“People of New England!” cried he, with a voice that rose over them, high, solemn, and majestic—yet had always a tremor through it, and sometimes a shriek, struggling up out of a fathomless depth of remorse and woe—“ye, that have loved me!—ye, that have deemed me holy!—Behold me here, the one sinner of the world! At last!—At last!—I stand upon the spot where, seven years since, I should have stood, here, with this woman, whose arm, more than the little strength wherewith I have crept hitherward, sustains me at this dreadful moment, from grovelling down upon my face! Lo, the scarlet letter which Hester wears! Ye have all shuddered at it! Wherever her walk hath been—wherever, so miserably burdened, she may have hoped to find repose—it hath cast a lurid gleam of awe and horrible repugnance round about her. But there stood one in the midst of you, at whose brand of sin and infamy ye have not shuddered!”
It seemed, at this point, as if the minister must leave the remainder of his secret undisclosed. But he fought back the bodily weakness—and, still more, the faintness of heart—that was striving for the mastery with him. He threw off all assistance, and stepped passionately forward a pace before the woman and the children.
“It was on him!” he continued, with a kind of fierceness; so determined was he to speak out tile whole. “God’s eye beheld it! The angels were for ever pointing at it! (The Devil knew it well, and fretted it continually with the touch of his burning finger!) But he hid it cunningly from men, and walked among you with the mien of a spirit, mournful, because so pure in a sinful world!—And sad, because he missed his heavenly kindred! Now, at the death–hour, he stands up before you! He bids you look again at Hester’s scarlet letter! He tells you, that, with all its mysterious horror, it is but the shadow of what he bears on his own breast, and that even this, his own red stigma, is no more than the type of what has seared his inmost heart! Stand any here that question God’s judgment on a sinner! Behold! Behold, a dreadful witness of it!”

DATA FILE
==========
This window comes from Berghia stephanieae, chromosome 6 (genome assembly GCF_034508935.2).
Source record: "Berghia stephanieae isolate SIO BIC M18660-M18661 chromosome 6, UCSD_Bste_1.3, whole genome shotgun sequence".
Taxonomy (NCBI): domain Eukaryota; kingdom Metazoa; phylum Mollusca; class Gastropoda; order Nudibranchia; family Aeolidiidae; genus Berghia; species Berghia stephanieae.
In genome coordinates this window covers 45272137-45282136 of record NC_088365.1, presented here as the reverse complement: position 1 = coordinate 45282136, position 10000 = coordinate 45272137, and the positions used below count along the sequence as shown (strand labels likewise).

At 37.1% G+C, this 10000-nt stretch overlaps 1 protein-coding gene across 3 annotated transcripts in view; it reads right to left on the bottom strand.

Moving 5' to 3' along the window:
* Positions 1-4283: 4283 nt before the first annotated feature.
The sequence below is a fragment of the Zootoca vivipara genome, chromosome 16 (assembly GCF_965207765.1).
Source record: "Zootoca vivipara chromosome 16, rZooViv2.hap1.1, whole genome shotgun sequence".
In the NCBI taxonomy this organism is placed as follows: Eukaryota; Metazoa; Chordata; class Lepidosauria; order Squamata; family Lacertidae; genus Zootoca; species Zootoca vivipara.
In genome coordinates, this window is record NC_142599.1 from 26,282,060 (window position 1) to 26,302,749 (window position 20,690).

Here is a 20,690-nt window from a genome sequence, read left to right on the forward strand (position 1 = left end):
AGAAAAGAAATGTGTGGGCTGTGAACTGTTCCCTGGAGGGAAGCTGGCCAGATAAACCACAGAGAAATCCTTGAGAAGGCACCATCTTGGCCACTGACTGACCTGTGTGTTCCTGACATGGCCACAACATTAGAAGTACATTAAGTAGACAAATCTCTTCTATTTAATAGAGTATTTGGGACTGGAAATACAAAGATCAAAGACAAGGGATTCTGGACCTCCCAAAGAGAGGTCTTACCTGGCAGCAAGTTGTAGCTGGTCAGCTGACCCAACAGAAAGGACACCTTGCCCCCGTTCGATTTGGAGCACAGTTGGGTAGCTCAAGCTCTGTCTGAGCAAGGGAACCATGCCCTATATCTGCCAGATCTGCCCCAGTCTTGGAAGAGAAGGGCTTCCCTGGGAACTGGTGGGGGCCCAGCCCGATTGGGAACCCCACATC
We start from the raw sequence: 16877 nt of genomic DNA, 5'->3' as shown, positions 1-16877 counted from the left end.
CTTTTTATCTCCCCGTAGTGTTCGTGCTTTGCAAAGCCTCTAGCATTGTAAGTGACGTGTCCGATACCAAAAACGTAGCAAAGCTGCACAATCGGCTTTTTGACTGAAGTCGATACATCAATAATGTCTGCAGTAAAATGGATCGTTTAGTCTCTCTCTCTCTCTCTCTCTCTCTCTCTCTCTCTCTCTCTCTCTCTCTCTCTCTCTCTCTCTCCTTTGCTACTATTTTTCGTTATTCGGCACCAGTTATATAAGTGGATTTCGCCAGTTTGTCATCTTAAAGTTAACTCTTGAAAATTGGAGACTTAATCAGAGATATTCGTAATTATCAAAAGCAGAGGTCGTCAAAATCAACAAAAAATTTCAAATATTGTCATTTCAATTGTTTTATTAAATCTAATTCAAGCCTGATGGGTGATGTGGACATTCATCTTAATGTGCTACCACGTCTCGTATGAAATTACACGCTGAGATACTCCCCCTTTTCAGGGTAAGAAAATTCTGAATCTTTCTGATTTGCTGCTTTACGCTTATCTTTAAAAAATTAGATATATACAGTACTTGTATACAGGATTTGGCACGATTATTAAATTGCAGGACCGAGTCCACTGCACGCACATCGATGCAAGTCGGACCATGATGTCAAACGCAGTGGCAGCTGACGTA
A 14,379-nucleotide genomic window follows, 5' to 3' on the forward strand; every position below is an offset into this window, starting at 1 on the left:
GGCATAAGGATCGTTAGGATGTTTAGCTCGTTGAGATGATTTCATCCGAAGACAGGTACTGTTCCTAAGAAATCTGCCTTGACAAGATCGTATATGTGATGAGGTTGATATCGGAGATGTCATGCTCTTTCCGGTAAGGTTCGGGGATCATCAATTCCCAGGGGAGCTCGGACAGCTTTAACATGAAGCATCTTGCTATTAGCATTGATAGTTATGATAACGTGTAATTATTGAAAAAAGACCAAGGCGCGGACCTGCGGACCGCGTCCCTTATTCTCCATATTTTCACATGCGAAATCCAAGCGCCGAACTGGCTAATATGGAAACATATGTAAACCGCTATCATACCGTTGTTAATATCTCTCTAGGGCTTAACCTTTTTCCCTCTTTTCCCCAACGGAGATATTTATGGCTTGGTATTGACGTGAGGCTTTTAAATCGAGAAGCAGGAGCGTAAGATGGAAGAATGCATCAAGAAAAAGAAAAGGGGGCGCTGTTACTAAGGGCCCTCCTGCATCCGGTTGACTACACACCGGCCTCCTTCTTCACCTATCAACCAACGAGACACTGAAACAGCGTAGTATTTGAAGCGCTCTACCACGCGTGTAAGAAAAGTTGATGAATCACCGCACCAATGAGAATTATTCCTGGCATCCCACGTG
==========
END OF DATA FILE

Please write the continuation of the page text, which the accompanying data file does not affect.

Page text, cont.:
With a convulsive motion, he tore away the ministerial band from before his breast. It was revealed! But it were irreverent to describe that revelation. For an instant, the gaze of the horror–stricken multitude was concentrated on the ghastly miracle; while the minister stood, with a flush of triumph in his face, as one who, in the crisis of acutest pain, had won a victory. Then, down he sank upon the scaffold! Hester partly raised him, and supported his head against her bosom. Old Roger Chillingworth knelt down beside him, with a blank, dull countenance, out of which the life seemed to have departed,
“Thou hast escaped me!” he repeated more than once. “Thou hast escaped me!”
“May God forgive thee!” said the minister. “Thou, too, hast deeply sinned!”
He withdrew his dying eyes from the old man, and fixed them on the woman and the child.
“My little Pearl,” said he, feebly and there was a sweet and gentle smile over his face, as of a spirit sinking into deep repose; nay, now that the burden was removed, it seemed almost as if he would be sportive with the child—“dear little Pearl, wilt thou kiss me now? Thou wouldst not, yonder, in the forest! But now thou wilt?”
Pearl kissed his lips. A spell was broken. The great scene of grief, in which the wild infant bore a part had developed all her sympathies; and as her tears fell upon her father’s cheek, they were the pledge that she would grow up amid human joy and sorrow, nor forever do battle with the world, but be a woman in it. Towards her mother, too, Pearl’s errand as a messenger of anguish was fulfilled.
“Hester,” said the clergyman, “farewell!”
“Shall we not meet again?” whispered she, bending her face down close to his. “Shall we not spend our immortal life together? Surely, surely, we have ransomed one another, with all this woe! Thou lookest far into eternity, with those bright dying eyes! Then tell me what thou seest!”